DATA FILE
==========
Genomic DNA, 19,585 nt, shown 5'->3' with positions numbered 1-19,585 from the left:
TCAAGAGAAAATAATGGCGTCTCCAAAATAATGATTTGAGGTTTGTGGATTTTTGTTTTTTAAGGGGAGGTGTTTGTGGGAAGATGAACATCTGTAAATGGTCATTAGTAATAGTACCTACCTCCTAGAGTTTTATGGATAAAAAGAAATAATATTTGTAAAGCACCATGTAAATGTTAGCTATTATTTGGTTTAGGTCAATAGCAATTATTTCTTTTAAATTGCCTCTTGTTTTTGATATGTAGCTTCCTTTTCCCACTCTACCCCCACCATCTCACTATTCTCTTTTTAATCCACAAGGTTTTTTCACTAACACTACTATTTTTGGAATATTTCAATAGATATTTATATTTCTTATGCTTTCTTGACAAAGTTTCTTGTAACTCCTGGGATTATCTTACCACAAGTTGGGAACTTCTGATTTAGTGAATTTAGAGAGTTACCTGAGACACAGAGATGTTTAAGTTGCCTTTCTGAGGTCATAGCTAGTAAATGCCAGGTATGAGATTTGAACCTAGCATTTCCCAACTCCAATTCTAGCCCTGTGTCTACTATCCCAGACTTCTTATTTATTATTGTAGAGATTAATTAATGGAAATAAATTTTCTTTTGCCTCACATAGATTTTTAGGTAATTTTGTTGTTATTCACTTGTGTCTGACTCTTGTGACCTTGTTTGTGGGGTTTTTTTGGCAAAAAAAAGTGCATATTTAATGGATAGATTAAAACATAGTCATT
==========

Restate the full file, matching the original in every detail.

Genomic DNA, 19,585 nt, shown 5'->3' with positions numbered 1-19,585 from the left:
TCAAGAGAAAATAATGGCGTCTCCAAAATAATGATTTGAGGTTTGTGGATTTTTGTTTTTTAAGGGGAGGTGTTTGTGGGAAGATGAACATCTGTAAATGGTCATTAGTAATAGTACCTACCTCCTAGAGTTTTATGGATAAAAAGAAATAATATTTGTAAAGCACCATGTAAATGTTAGCTATTATTTGGTTTAGGTCAATAGCAATTATTTCTTTTAAATTGCCTCTTGTTTTTGATATGTAGCTTCCTTTTCCCACTCTACCCCCACCATCTCACTATTCTCTTTTTAATCCACAAGGTTTTTTCACTAACACTACTATTTTTGGAATATTTCAATAGATATTTATATTTCTTATGCTTTCTTGACAAAGTTTCTTGTAACTCCTGGGATTATCTTACCACAAGTTGGGAACTTCTGATTTAGTGAATTTAGAGAGTTACCTGAGACACAGAGATGTTTAAGTTGCCTTTCTGAGGTCATAGCTAGTAAATGCCAGGTATGAGATTTGAACCTAGCATTTCCCAACTCCAATTCTAGCCCTGTGTCTACTATCCCAGACTTCTTATTTATTATTGTAGAGATTAATTAATGGAAATAAATTTTCTTTTGCCTCACATAGATTTTTAGGTAATTTTGTTGTTATTCACTTGTGTCTGACTCTTGTGACCTTGTTTGTGGGGTTTTTTTGGCAAAAAAAAGTGCATATTTAATGGATAGATTAAAACATAGTCATT